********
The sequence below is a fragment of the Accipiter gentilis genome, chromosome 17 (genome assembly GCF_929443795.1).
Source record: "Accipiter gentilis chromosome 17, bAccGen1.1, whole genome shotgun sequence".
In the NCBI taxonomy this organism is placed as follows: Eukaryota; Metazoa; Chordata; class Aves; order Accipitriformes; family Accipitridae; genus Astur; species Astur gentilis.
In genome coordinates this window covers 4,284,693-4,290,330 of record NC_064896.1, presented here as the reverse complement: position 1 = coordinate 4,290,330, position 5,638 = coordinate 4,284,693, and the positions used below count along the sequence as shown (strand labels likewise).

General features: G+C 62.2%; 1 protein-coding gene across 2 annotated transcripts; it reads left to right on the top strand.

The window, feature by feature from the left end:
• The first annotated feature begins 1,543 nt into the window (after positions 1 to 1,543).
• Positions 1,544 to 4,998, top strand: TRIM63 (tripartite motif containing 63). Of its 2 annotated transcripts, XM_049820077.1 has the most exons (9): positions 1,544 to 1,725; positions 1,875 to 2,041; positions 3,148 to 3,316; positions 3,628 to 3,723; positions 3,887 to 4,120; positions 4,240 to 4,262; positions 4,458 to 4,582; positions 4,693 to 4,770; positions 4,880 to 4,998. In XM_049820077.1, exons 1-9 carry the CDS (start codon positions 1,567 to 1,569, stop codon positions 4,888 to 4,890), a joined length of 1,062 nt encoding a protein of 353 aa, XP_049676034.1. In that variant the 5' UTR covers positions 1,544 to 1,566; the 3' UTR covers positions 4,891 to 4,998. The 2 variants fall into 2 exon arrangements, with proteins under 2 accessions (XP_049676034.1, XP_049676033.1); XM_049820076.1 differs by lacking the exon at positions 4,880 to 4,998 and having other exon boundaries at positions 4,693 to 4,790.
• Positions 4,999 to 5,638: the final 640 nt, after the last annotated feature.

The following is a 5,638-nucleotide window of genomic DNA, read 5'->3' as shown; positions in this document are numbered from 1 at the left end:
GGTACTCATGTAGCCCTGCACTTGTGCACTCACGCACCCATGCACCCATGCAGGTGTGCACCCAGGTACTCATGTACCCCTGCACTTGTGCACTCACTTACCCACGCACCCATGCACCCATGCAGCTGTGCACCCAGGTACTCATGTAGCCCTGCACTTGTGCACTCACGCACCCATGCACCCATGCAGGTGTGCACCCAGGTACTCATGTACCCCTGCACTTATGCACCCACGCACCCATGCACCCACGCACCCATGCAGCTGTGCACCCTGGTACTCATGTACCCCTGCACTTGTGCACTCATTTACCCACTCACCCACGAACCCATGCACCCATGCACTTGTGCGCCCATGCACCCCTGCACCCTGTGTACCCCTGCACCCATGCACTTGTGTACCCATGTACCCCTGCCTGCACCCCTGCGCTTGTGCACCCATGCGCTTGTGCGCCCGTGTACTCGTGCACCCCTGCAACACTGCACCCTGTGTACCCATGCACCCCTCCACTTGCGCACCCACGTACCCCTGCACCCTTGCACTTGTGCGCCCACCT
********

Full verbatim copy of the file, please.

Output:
The sequence below is a fragment of the Accipiter gentilis genome, chromosome 17 (genome assembly GCF_929443795.1).
Source record: "Accipiter gentilis chromosome 17, bAccGen1.1, whole genome shotgun sequence".
In the NCBI taxonomy this organism is placed as follows: Eukaryota; Metazoa; Chordata; class Aves; order Accipitriformes; family Accipitridae; genus Astur; species Astur gentilis.
In genome coordinates this window covers 4,284,693-4,290,330 of record NC_064896.1, presented here as the reverse complement: position 1 = coordinate 4,290,330, position 5,638 = coordinate 4,284,693, and the positions used below count along the sequence as shown (strand labels likewise).

General features: G+C 62.2%; 1 protein-coding gene across 2 annotated transcripts; it reads left to right on the top strand.

The window, feature by feature from the left end:
• The first annotated feature begins 1,543 nt into the window (after positions 1 to 1,543).
• Positions 1,544 to 4,998, top strand: TRIM63 (tripartite motif containing 63). Of its 2 annotated transcripts, XM_049820077.1 has the most exons (9): positions 1,544 to 1,725; positions 1,875 to 2,041; positions 3,148 to 3,316; positions 3,628 to 3,723; positions 3,887 to 4,120; positions 4,240 to 4,262; positions 4,458 to 4,582; positions 4,693 to 4,770; positions 4,880 to 4,998. In XM_049820077.1, exons 1-9 carry the CDS (start codon positions 1,567 to 1,569, stop codon positions 4,888 to 4,890), a joined length of 1,062 nt encoding a protein of 353 aa, XP_049676034.1. In that variant the 5' UTR covers positions 1,544 to 1,566; the 3' UTR covers positions 4,891 to 4,998. The 2 variants fall into 2 exon arrangements, with proteins under 2 accessions (XP_049676034.1, XP_049676033.1); XM_049820076.1 differs by lacking the exon at positions 4,880 to 4,998 and having other exon boundaries at positions 4,693 to 4,790.
• Positions 4,999 to 5,638: the final 640 nt, after the last annotated feature.

The following is a 5,638-nucleotide window of genomic DNA, read 5'->3' as shown; positions in this document are numbered from 1 at the left end:
GGTACTCATGTAGCCCTGCACTTGTGCACTCACGCACCCATGCACCCATGCAGGTGTGCACCCAGGTACTCATGTACCCCTGCACTTGTGCACTCACTTACCCACGCACCCATGCACCCATGCAGCTGTGCACCCAGGTACTCATGTAGCCCTGCACTTGTGCACTCACGCACCCATGCACCCATGCAGGTGTGCACCCAGGTACTCATGTACCCCTGCACTTATGCACCCACGCACCCATGCACCCACGCACCCATGCAGCTGTGCACCCTGGTACTCATGTACCCCTGCACTTGTGCACTCATTTACCCACTCACCCACGAACCCATGCACCCATGCACTTGTGCGCCCATGCACCCCTGCACCCTGTGTACCCCTGCACCCATGCACTTGTGTACCCATGTACCCCTGCCTGCACCCCTGCGCTTGTGCACCCATGCGCTTGTGCGCCCGTGTACTCGTGCACCCCTGCAACACTGCACCCTGTGTACCCATGCACCCCTCCACTTGCGCACCCACGTACCCCTGCACCCTTGCACTTGTGCGCCCACCT